Cyprus haunted by past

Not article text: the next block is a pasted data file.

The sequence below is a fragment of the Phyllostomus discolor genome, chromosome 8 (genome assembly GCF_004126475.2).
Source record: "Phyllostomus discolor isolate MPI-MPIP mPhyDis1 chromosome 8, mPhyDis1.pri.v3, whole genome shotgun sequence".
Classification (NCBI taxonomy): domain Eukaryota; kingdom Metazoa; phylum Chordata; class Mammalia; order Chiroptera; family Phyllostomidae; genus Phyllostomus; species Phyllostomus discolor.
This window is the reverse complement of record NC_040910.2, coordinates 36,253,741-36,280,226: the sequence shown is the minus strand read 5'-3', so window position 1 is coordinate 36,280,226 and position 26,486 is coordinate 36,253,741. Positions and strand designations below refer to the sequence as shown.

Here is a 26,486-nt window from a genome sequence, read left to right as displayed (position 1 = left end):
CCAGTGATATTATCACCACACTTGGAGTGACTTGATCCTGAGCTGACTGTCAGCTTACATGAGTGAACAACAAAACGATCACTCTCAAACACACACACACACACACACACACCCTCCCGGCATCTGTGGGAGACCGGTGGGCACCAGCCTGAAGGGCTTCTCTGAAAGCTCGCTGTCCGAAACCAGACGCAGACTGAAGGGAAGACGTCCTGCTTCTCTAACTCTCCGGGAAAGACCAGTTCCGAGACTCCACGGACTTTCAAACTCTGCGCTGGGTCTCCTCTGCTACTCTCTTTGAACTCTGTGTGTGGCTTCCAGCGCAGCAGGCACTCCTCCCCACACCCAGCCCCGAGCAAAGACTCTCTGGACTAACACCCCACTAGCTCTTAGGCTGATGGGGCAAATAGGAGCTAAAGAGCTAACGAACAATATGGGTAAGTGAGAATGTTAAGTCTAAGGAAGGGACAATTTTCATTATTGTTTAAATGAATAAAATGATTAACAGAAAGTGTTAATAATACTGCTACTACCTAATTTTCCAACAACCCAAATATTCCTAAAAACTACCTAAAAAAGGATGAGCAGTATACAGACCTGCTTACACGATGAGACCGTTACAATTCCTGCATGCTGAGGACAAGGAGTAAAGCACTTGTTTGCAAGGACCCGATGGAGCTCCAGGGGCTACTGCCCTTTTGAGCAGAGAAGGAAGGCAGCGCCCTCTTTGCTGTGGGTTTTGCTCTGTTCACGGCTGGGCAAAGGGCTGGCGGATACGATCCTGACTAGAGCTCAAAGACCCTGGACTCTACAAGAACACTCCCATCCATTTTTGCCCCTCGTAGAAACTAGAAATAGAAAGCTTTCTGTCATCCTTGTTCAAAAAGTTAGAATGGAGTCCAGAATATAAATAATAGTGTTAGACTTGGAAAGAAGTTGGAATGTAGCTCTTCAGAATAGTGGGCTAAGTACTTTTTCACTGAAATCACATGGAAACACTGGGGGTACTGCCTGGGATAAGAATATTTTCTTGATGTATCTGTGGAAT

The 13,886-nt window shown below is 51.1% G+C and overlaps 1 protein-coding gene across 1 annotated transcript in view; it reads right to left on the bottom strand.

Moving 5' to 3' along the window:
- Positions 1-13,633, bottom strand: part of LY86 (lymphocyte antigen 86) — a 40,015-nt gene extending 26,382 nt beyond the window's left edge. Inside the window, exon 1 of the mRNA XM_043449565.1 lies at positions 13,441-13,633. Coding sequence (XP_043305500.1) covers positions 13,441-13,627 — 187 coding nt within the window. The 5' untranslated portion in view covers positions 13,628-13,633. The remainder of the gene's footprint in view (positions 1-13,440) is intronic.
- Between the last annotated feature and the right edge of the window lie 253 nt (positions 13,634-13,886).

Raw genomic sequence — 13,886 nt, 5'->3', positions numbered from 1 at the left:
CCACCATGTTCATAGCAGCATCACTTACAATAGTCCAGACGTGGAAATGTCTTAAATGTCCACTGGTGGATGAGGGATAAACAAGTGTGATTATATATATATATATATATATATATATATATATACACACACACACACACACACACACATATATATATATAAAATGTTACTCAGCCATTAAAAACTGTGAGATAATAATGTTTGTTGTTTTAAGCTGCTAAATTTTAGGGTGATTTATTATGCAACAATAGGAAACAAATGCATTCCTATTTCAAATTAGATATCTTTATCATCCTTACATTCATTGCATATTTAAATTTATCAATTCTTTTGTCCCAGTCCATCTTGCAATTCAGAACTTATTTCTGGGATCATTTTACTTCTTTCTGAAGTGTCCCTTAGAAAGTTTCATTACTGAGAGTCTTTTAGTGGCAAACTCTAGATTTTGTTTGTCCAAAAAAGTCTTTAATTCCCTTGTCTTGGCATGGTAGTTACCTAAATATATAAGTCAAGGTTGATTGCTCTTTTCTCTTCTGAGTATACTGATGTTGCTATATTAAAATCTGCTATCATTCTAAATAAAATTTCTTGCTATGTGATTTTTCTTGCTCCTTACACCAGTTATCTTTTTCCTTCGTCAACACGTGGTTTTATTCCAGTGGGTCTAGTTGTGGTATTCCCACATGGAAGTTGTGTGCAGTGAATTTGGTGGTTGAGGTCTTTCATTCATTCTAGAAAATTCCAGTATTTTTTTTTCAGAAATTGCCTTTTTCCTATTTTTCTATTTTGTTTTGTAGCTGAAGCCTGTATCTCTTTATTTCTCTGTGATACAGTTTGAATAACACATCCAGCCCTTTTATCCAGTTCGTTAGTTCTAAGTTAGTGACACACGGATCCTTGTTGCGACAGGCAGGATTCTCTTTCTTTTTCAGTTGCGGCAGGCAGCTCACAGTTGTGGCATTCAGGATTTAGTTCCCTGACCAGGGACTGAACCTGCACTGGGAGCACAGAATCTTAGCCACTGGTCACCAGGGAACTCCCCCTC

Feverish discussions in Athens and Nicosia, and their counterparts on the Turkish side, before the first deadline for negotiations of UN Secretary-General Kofi Annan’s proposal for solving the Cyprus issue once again reveal internal historical disagreements. In the face of this great challenge, which is fraught with unfulfilled national desires and strong emotions over historical events which were painful for Greeks, Greek policy seems to be wavering. Though 28 years have gone by without any progress being made since the Turkish invasion of Cyprus, Greek policy doubts the viability of another solution which will not reinstate pre-1974 conditions, but which is an opportunity to revive the island and, above all, is a step toward removing the tremendous burden on the still crisis-ridden Greek-Turkish relations. More than a few people are resorting to the defense that the Greek part of Cyprus has made economic progress, and are proposing partition as a solution. What dominates this evaluation of Annan’s plan is the past, the clash of Greek and Turkish nationalism. Many are looking at the present challenge from the vantage point of the 1960s, without taking into consideration changing circumstances which have completely altered the scene. The background to the new proposal for solving the political problem of Cyprus is totally different from that of previous decades. The European Union is a new qualitative element in the proposal. Europe is the supporting mechanism, and this makes a difference. The great challenge of the new plan lies precisely in the opportunity for both communities to coexist harmoniously under the umbrella of the EU, which incorporates a rich culture and long experience of dialogue. The Turkish Cypriots are being asked to work in this new environment, which Turkey is keen to join, knowing that its participation will entail many obligations. The Greek side has nothing to fear from this environment. This country is the envy of many of its neighbors for its position in the EU, it has incorporated EU acquis communautaire, it has experience of European conditions and could be said to be in a position of power. The Greek-Cypriot side has also followed European procedures closely, become the prime candidate for EU accession, and has a European culture. It too has nothing to fear. The challenge is for the other side. The Turkish-Cypriot regime of Rauf Denktash will have to show that it can operate within the demanding EU environment, which will act as a catalyst for the island, regardless of the transitional arrangements. Turkey will also have to adapt its republic, accept new institutions, recognize rights and undertake obligations on its path toward the EU. This adjustment on the part of our neighbors is what changes circumstances and makes Annan’s proposal worth discussion and evaluation. Apart from that, the plan does have many vulnerable points, which must be improved so as to make it functional. The Cyprus issue is linked to the other side’s adaptation to the model of dialogue imposed by the EU. At the same time, one must not ignore American intervention and the role of what is now the leading power, which has many reasons to desire stability in the region. Currently, the American government is demonstrating in practice its desire for an overall solution, apparently with the aim of closing fronts in the region. This is borne out by the personal interest of US President George W. Bush in the Cyprus issue, the turn toward support for Recep Tayyip Erdogan, the winner of the Turkish elections, and the insistence of the American government on setting a starting date for Turkey’s EU accession negotiations. It is time to summon the courage to put an end to 28 years of inaction on the Cyprus question and bilateral relations. If it fails, Cyprus may be partitioned, as some believe it already is. But if it succeeds, and the two communities operate together under the EU umbrella, there will be huge benefits, which may prove decisive for the country’s future progress, since it will have a chance to act with greater ease in the region and with the prestige of a peaceful, democratic, stabilizing force which will be a good example and set the tone for developments.

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